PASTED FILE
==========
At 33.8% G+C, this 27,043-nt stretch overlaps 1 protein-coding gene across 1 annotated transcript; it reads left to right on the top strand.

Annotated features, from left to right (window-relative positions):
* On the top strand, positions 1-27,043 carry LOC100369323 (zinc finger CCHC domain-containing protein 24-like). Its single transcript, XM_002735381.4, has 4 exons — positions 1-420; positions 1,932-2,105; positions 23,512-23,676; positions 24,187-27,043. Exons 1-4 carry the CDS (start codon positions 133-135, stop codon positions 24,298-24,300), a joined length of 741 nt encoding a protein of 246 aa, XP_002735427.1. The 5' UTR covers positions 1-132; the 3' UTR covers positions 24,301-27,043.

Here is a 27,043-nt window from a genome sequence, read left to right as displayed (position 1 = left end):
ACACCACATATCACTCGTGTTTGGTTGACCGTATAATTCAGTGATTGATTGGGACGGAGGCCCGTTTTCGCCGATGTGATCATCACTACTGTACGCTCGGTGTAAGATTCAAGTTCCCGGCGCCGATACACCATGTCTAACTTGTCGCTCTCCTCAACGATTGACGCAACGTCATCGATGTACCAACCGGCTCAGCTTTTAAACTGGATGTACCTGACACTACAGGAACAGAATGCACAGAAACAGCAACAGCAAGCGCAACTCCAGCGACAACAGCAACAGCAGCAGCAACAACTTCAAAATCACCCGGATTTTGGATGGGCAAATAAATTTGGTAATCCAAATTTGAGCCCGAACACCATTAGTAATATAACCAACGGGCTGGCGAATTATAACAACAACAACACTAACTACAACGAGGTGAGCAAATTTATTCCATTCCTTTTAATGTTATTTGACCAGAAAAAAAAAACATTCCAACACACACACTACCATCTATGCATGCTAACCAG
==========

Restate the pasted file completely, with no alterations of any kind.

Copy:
At 33.8% G+C, this 27,043-nt stretch overlaps 1 protein-coding gene across 1 annotated transcript; it reads left to right on the top strand.

Annotated features, from left to right (window-relative positions):
* On the top strand, positions 1-27,043 carry LOC100369323 (zinc finger CCHC domain-containing protein 24-like). Its single transcript, XM_002735381.4, has 4 exons — positions 1-420; positions 1,932-2,105; positions 23,512-23,676; positions 24,187-27,043. Exons 1-4 carry the CDS (start codon positions 133-135, stop codon positions 24,298-24,300), a joined length of 741 nt encoding a protein of 246 aa, XP_002735427.1. The 5' UTR covers positions 1-132; the 3' UTR covers positions 24,301-27,043.

Here is a 27,043-nt window from a genome sequence, read left to right as displayed (position 1 = left end):
ACACCACATATCACTCGTGTTTGGTTGACCGTATAATTCAGTGATTGATTGGGACGGAGGCCCGTTTTCGCCGATGTGATCATCACTACTGTACGCTCGGTGTAAGATTCAAGTTCCCGGCGCCGATACACCATGTCTAACTTGTCGCTCTCCTCAACGATTGACGCAACGTCATCGATGTACCAACCGGCTCAGCTTTTAAACTGGATGTACCTGACACTACAGGAACAGAATGCACAGAAACAGCAACAGCAAGCGCAACTCCAGCGACAACAGCAACAGCAGCAGCAACAACTTCAAAATCACCCGGATTTTGGATGGGCAAATAAATTTGGTAATCCAAATTTGAGCCCGAACACCATTAGTAATATAACCAACGGGCTGGCGAATTATAACAACAACAACACTAACTACAACGAGGTGAGCAAATTTATTCCATTCCTTTTAATGTTATTTGACCAGAAAAAAAAAACATTCCAACACACACACTACCATCTATGCATGCTAACCAG